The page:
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Whether heterosexual, homosexual, or bisexual, if you like it then you really should put a ring on it. With the rise in same-sex marriage legalization across the nation, it’s important to explore how the newfound benefits of matrimony are affecting people’s health. A new study published in the American Journal of Public Health did just that: The researchers discovered a link between marriage and improved mental health among homosexuals and bisexualsSame-Sex Legal Marriage and Psychological Well-Being: Findings From the California Health Interview Survey. Wight, R.G., Leblanc, A.J., Lee. Richard G. Wight is with the Department of Community Health Sciences, School of Public Health, University of California, Los Angeles, CA. American Journal of Public Health, 2012 Dec 13..
What’s the Deal?
Researchers surveyed 36,774 people between the ages of 18 and 70 who were in serious relationships. Of these participants, 1,166 were gay, lesbian, or bisexual. The questionnaire addressed issues related to health and wellbeing, asking about psychological distress and overall health along with legal relationship status, education, and employment status. The results? People in a legally recognized marriage — regardless of sexual orientation — were significantly less stressed than people who hadn’t tied the knot.
Across the entire sample, married heterosexuals reported the least amount of psychological distress. Married homosexuals and bisexuals reported better mental health than unmarried LGBT individuals, who reported the highest psychological distress of everyone surveyed.
Why It Matters
Studies have shown that the LGBT population generally experiences more psychological distress than heterosexuals, which is likely explained by the discrimination and lack of rights associated with this minority groupMental health issues: a comparison of lesbian, bisexual and heterosexual women. Koh, A.S., Ross, L.K. Department of Obstetrics, Gynecology and Reproductive Sciences, School of Medicine, University of California, San Francisco, CA. Journal of Homosexuality, 2006;51(1):33-57Experiences of harassment, discrimination, and physical violence among young gay and bisexual men. Huebner, D.M., Rebchook, G.M., Kegeles, S.M. Center for AIDS Prevention Studies, AIDS Research Institute, Department of Medicine, University of California, San Francisco, CA. American Journal of Public Health, 2004 Jul;94(7):1200-3.Sexual and gender minority health: what we know and what needs to be done. Mayer, K.H., Bradford, J.B., Makadon, H.J., et al. Infectious Diseases Division, The Miriam Hospital, Providence, RI. American Journal of Public Health, 2008 Jun;98(6):989-95. doi: 10.2105/AJPH.2007.127811. Epub 2008 Apr 29.Attitudes towards lesbians and gay men and support for lesbian and gay human rights among psychology students. Ellis, S.J., Kitzinger, C., Wilkinson, S. School of Social Science and Law, Sheffield Hallam University, UK. Journal of Homosxual, 2002;44(1):121-38.Prejudice, social stress, and mental health in lesbian, gay, and bisexual populations: conceptual issues and research evidence. Meyer, I.H. Department of Sociomedical Sciences, Mailman School of Public Health, Columbia University, New York, New York. Psychological Bulletin, 2003 Sep;129(5):674-97.. This study provides more evidence pointing to the health benefits of marriage for everyone, which could be used to urge people in power to make marriage attainable for anyone. We also can’t overlook the fact that marriage can include access to health care plans that may lead to better physical health as wellPublic health implications of same-sex marriage. Buffie, W.C. St. Francis Hospital, Indianapolis, IN. American Journal of Public Health, 2011 Jun;101(6):986-90. doi: 10.2105/AJPH.2010.300112..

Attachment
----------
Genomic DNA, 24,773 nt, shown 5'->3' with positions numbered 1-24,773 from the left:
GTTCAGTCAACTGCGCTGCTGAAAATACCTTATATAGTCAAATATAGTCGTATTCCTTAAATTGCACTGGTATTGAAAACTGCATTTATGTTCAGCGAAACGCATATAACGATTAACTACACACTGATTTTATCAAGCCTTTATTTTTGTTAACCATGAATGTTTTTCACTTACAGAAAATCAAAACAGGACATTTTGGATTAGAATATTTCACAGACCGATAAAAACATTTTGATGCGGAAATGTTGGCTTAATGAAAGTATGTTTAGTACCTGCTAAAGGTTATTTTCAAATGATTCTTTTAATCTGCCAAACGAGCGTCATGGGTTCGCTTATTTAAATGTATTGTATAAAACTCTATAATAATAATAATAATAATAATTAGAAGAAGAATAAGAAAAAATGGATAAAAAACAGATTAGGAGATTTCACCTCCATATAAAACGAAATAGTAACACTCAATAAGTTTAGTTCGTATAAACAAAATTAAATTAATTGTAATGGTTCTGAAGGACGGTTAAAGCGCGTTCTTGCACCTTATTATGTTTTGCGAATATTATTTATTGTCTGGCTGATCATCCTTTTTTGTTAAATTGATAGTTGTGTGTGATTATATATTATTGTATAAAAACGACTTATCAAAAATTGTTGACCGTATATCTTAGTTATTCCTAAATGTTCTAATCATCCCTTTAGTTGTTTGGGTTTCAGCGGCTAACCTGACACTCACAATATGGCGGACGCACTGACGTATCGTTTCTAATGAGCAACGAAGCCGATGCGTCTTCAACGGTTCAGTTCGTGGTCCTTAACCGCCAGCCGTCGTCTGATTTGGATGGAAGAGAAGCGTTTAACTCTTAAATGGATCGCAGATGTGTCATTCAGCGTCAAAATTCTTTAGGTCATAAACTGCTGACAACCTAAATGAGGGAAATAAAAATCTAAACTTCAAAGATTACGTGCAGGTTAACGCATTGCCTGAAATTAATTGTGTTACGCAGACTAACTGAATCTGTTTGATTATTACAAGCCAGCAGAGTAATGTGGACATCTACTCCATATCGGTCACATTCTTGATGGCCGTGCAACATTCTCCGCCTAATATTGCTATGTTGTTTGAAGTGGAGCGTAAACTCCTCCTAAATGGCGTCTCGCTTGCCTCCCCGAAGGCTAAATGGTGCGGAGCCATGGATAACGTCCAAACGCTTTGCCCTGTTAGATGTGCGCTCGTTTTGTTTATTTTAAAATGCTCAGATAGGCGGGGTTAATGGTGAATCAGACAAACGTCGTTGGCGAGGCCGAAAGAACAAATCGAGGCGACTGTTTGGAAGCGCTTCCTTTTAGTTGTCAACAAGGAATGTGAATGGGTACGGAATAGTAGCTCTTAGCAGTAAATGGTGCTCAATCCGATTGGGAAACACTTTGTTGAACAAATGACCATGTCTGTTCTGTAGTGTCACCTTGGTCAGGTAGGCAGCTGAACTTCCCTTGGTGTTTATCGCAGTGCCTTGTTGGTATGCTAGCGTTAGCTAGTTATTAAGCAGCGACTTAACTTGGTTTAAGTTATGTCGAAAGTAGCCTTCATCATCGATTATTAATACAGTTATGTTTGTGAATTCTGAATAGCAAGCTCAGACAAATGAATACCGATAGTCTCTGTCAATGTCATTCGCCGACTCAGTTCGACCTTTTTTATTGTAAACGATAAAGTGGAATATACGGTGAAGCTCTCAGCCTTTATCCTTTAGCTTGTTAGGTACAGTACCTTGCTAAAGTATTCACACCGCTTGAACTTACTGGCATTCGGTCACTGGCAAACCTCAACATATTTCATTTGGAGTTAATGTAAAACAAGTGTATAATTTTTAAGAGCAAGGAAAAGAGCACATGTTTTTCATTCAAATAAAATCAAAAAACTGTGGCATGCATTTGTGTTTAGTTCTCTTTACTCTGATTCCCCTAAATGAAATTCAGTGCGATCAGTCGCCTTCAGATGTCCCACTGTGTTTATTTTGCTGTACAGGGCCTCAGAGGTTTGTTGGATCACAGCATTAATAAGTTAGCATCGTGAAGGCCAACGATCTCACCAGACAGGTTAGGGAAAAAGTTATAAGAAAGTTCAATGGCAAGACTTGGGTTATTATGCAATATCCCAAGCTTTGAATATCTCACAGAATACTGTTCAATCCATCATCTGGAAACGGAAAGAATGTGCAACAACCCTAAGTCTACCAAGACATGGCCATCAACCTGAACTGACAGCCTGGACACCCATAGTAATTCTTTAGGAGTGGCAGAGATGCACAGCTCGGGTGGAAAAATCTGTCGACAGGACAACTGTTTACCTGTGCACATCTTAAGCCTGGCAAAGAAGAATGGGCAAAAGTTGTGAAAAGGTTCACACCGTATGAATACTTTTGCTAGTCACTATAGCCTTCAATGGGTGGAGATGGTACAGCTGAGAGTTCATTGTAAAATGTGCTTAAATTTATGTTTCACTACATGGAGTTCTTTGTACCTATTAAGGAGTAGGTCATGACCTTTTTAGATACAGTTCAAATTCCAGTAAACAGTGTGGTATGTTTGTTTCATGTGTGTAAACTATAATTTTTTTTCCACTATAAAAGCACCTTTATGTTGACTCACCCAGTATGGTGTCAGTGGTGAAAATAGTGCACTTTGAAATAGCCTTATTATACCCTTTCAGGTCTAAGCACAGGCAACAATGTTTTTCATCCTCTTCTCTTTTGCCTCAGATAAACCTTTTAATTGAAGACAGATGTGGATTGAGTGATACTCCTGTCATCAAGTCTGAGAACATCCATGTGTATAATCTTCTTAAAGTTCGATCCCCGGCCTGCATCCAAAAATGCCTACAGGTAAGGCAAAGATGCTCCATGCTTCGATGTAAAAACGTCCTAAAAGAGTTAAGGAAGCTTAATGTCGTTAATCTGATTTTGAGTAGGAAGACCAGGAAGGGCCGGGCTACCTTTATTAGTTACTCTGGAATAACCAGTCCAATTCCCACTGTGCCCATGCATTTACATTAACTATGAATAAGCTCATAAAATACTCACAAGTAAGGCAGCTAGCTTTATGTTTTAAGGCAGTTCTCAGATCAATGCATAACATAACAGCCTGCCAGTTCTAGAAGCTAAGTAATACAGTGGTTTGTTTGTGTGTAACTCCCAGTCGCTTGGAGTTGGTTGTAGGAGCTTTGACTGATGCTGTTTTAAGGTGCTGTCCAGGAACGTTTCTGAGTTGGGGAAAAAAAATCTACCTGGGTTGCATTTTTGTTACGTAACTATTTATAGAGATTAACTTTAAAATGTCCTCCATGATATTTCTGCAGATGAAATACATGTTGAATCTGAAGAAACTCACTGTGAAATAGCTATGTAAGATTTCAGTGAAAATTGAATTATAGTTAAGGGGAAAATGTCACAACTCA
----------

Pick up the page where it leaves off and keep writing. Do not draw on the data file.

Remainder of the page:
Is It Legit?
Probably. The survey is limited by its unbalanced sample: Most of the participants were heterosexual, while only a small slice identified as homosexual or bisexual. Moreover, self-reported surveys always leave room for bias, especially when it comes to measuring a person’s psychological distress. That being said, the numbers probably don’t lie. Considering that other studies have associated heterosexual marriages with lower stress levels, it isn’t so shocking that the same might be true for homosexual and bisexual couplesBetween- and within-sex variation in hormonal responses to psychological stress in a large sample of college students. Maestriieri, D., Baran, N.M., Sapienza, P., et al. Department of Comparative Human Development, University of Chicago, Chicago, IL. Stress, 2010 Sep;13(5):413-24.. (A theory the study researchers also pointed out.)
This study’s findings are also backed up by another recent study of older gay men: Those who were married were less stressedStress and mental health among midlife and older gay-identified men. Wight, R.G., LeBlanc, A.J., de Vries, B., et al. Department of Community Health Sciences, School of Public Health, University of California, Los Angeles, CA. American Journal of Pubic Health, 2012 Mar;102(3):503-10. doi: 10.2105/AJPH.2011.300384.. Meanwhile, other research over the past few years suggests (not surprisingly) that bans of same-sex marriage can be damaging to the health of people identifying as LGBTQ.
No matter your sexual identification, this much is probably true: Love the one you’re with, and maybe even tie the knot. The benefits could be endless.
Originally posted December, 2012. Updated June, 2013.
Do you think marriage reduces stress across the board? Let us know in the comments below or tweet the author @lschwech.